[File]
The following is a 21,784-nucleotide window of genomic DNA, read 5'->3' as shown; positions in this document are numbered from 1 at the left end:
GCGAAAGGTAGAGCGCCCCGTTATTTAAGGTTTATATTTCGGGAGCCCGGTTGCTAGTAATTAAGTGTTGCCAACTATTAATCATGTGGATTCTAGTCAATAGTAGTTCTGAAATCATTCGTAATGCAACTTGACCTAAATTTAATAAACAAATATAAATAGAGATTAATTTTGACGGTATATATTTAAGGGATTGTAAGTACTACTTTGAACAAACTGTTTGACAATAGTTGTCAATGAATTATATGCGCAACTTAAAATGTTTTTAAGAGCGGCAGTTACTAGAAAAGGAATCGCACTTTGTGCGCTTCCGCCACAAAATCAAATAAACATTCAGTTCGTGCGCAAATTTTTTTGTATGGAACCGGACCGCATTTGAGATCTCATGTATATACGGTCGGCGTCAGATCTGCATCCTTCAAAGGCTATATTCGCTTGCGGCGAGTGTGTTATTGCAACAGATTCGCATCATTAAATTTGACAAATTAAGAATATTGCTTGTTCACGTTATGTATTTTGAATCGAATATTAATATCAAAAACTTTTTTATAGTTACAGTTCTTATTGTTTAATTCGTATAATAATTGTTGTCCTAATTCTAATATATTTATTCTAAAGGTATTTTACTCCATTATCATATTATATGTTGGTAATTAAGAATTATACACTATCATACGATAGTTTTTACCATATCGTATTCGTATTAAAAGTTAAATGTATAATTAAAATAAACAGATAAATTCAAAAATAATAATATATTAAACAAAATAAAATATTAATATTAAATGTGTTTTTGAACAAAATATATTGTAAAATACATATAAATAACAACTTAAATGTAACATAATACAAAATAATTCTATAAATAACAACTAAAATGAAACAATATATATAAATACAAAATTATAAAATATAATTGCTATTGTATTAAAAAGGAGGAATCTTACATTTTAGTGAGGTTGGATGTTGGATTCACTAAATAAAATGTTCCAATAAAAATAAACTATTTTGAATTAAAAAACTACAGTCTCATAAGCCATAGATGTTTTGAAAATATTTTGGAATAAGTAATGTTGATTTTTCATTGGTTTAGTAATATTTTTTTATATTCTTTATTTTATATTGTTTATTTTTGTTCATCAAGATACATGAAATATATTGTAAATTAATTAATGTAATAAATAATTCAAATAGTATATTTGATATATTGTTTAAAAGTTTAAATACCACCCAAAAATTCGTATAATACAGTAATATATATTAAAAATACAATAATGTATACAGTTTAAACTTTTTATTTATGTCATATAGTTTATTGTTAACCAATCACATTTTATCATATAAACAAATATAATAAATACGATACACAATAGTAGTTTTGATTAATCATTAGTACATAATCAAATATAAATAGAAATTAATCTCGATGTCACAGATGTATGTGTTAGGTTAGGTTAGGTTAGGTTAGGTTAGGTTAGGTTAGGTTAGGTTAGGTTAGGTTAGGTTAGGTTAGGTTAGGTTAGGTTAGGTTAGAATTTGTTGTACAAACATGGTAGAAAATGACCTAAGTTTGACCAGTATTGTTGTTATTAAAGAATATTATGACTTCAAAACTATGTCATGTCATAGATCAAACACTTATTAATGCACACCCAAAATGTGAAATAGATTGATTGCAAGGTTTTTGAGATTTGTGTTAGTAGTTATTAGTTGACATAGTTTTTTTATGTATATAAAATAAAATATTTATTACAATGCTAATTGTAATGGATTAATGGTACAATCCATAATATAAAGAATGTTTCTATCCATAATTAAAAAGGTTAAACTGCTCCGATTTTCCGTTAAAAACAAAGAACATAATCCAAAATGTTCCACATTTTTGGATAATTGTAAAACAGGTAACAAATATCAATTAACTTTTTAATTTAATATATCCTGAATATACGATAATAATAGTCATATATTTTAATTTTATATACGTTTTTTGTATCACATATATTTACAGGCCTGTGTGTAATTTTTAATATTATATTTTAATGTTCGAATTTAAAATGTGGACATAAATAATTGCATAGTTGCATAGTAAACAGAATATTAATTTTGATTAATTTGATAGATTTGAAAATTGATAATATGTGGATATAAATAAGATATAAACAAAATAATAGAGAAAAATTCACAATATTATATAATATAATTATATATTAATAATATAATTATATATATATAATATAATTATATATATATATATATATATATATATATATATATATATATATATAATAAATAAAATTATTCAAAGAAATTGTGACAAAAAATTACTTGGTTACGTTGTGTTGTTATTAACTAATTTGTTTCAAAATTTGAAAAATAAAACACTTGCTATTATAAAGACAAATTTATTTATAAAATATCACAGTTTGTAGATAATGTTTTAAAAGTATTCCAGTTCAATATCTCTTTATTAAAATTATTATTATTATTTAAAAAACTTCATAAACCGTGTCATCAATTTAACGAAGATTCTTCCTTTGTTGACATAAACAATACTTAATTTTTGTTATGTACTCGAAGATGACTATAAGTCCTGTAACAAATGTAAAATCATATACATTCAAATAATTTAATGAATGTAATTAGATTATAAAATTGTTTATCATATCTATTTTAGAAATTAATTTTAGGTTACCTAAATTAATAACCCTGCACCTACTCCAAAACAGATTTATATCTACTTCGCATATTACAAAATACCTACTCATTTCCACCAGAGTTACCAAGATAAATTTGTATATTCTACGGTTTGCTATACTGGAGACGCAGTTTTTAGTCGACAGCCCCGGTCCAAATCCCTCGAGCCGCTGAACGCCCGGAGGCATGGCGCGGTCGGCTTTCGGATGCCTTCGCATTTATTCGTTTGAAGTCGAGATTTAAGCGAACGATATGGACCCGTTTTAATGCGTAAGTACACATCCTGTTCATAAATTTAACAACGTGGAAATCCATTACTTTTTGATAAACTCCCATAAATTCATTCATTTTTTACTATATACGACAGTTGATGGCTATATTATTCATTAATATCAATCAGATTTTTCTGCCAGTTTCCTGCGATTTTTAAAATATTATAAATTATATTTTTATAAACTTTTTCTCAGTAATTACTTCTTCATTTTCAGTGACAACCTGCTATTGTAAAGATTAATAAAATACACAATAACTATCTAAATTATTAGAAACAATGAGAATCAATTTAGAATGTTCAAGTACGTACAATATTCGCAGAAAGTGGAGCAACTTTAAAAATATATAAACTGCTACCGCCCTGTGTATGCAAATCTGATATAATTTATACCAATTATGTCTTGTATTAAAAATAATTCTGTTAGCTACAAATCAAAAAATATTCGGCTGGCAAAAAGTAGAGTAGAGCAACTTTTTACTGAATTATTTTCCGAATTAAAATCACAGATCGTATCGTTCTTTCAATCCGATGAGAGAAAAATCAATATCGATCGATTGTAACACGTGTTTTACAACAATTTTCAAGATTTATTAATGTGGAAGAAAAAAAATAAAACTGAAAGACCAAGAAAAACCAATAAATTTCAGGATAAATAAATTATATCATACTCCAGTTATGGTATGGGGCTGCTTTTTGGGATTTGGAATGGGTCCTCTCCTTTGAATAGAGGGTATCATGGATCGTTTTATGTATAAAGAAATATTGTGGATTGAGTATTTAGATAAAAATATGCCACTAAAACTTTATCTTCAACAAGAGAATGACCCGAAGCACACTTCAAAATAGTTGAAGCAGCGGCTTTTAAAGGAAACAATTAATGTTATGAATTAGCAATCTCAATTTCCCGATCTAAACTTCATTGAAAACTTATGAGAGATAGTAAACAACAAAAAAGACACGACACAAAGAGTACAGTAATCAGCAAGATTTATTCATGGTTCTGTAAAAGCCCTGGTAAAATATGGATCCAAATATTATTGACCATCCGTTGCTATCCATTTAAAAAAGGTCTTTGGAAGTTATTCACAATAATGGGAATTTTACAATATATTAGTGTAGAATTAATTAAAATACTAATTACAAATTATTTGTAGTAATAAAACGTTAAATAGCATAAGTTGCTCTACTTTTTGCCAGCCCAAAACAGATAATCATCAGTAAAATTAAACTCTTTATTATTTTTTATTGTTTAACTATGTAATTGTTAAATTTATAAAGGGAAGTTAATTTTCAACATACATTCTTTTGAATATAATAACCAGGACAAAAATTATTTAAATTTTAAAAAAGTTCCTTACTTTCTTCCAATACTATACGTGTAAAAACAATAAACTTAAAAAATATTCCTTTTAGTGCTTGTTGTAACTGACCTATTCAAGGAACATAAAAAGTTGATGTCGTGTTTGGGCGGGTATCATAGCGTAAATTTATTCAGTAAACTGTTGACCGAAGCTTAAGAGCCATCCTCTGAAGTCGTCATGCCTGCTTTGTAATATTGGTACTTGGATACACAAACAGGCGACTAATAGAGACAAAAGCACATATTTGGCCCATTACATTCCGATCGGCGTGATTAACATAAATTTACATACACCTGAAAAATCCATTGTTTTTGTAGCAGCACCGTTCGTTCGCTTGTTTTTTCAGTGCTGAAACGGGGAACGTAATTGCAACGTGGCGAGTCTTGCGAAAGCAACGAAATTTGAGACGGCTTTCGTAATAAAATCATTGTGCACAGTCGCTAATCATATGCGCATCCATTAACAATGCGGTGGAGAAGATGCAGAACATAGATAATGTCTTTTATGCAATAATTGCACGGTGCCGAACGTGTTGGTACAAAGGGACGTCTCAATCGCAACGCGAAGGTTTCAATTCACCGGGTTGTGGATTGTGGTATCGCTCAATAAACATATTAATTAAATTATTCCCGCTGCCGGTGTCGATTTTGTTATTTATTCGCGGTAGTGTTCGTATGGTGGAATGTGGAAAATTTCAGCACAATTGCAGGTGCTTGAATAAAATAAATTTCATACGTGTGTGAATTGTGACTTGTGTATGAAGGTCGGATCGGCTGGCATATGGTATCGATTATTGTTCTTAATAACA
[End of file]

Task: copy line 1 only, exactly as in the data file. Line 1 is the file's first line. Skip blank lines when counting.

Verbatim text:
The following is a 21,784-nucleotide window of genomic DNA, read 5'->3' as shown; positions in this document are numbered from 1 at the left end: